November 9, 2007, the Kingtones were hanging signs, blowing up balloons
and putting up pictures; getting ready for their 50th Anniversary dance.
1st official practice in 30 years.
George Campbell warming up the drums.
Phil practicing with sit in bass player Bill Van Ess.
Bruce giving hand signals to “Beatle Bill” on what cord is next.
The “Golden Ticket" to the night's festivities.
a standing-room-only crowd cheering ‘em on, Grand Rapids’ much beloved
‘60s rock band The Kingtones, celebrated its 50th anniversary with its
last formal, public performance.” (John
Sinkevics-Grand Rapids Press)
There’s electricity in the air, as the audience waits for the Kingtones
to take the stage.
Family, friends and fans gather together for the Kingtones last Public
A picture gallery “Time Line,” covering 50 years of the Kingtones was
3 year contract with Atlantic Records made the Kingtones International
Recording Artist, when their 45 record, “It Doesn’t Matter Anymore,”
was released in Europe.
Popular Rock Stars of the 60ths that the Kingtones backed up or
left to right: Joe and Renee Mitchell, Marty Snoap, Wendy Hundley were
in charge of selling raffle tickets to win Kingtones’ Merchandise.
Marty Snoap making a sales pitch to a customer.
“... and the winning number is ...” 10 pieces of merchandise were
raffled off each intermission.
Campbell was in charge of selling Kingtones’ merchandise at the “Last
Chance Merchandise Table:” hats, shirts, tote bags, blankets, T-shirts,
WFGR Disk Jockeys Len O’Kelly and Mark Roberts introduce the Kingtones
to get the Dance Party officially started.
Bruce Snoap on keyboards; the only original member left from 1957.
“Crazy George” Campbell on drums since the mid-seventies.
Phil Roberts on guitar since 1959, one of the original members.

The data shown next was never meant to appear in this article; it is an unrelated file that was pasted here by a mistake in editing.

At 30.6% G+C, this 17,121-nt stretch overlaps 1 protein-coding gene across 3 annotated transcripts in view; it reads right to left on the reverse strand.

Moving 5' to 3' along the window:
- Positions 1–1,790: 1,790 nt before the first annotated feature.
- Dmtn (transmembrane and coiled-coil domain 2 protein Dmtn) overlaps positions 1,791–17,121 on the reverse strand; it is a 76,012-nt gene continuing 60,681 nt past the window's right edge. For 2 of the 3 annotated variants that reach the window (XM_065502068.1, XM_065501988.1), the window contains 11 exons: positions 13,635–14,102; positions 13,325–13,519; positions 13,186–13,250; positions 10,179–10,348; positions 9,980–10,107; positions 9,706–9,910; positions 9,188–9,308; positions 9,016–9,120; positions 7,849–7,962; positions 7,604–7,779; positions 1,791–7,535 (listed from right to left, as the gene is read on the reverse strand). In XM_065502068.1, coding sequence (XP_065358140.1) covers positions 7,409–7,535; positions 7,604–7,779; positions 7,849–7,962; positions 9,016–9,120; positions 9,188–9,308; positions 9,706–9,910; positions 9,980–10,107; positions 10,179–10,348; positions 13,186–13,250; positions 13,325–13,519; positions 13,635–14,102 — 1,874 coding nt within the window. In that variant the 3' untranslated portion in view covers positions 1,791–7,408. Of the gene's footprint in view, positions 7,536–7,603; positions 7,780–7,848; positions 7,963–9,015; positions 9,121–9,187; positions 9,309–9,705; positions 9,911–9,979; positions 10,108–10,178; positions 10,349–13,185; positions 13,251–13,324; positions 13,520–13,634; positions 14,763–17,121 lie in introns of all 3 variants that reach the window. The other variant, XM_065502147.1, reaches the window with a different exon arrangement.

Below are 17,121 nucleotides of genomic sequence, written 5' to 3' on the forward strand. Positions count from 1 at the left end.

Bill Van Ess on bass; one of the 5 sit in bass players used by the
“Big Jim” Lewis, lead vocalist since the mid-seventies.
The Kingtones take the stage.
Bill “The New Guy,” sings a favorite Beatles’ song.
A duet by Bruce & George singing “Surfin’ Bird,” brings down
Shook Up, Hello Mary Lou, What’d I Say, Louie Louie, I’ve Had It.., The
Oldies filled the room and the dancers packed the dance floor.
"All My Loving" Video (Courtesty of WGVU TV)
Line Dance! Where did that come from?
Who ever heard of doing a Conga Line to Louie Louie?
Marty Snoap leaves the dance floor and leads the Conga Line around the
“The Kingtones’ Polka” made the Polish fans happy.
Kingtones, on their last slow song, dedicated it to the audience. The
song was the Elvis version of “My Way.” Jim Lewis, lead vocalist for
The Kingtones, who sounds a lot like Elvis, never sang the song better;
It was incredible.
WFGR’s Len O’Kelly and WGVU’s Gary Hunt receiving a Thank You Gift from
Larry Snoap presenting an autographed Thank You/Farewell plaque to the
original Kingtones: from left to right – Bruce Snoap (keyboards), Mike
King (drums), Bob Major (bass), Phil Roberts (guitar).
Mike King – Original drummer: 1959 – 1968.
Bob Major: Original bass player 1957 – 1967.
The Original Kingtones take the stage.
The Vintage Rockers cranked out
“Bony Maronie” and “Runaround Sue.”
"Bony Maronie" Video (Courtesty of WGVU TV)
When the evening was over, autographs, pictures, handshakes and words
of congratulations were the order of business.
Bruce Snoap Sr. and son Bruce II celebrating together.
Former Kingtones, Bob Major (left) and Mike King (right) congratulate
From left to right: Grand Rapids Rock Celebrities John Brown, Marsha
and Jimmy Johnson, with Bruce and Chick Snoap.
Nieces Jodie Roberts (left) and
Beth Holst (right) congratulate Uncle Phil.
left to right: Pat Smith, The Kingtones’ photographer, Bruce Snoap,
Mike King, Ron Beatty, leader of the Eschelons, Phil Roberts, Bob
Major, Jim Johnson, lead vocalist for The Fabulous East Tones.
the end of the night, there were many tears as well as some sobbing
going on amongst the audience. The last number was ‘Spirit in the Sky,’
which brought about a huge ovation of yelling and clapping followed by
The Kingtones’ family and friends got together for one last gigantic
hurrah, and mission was accomplished.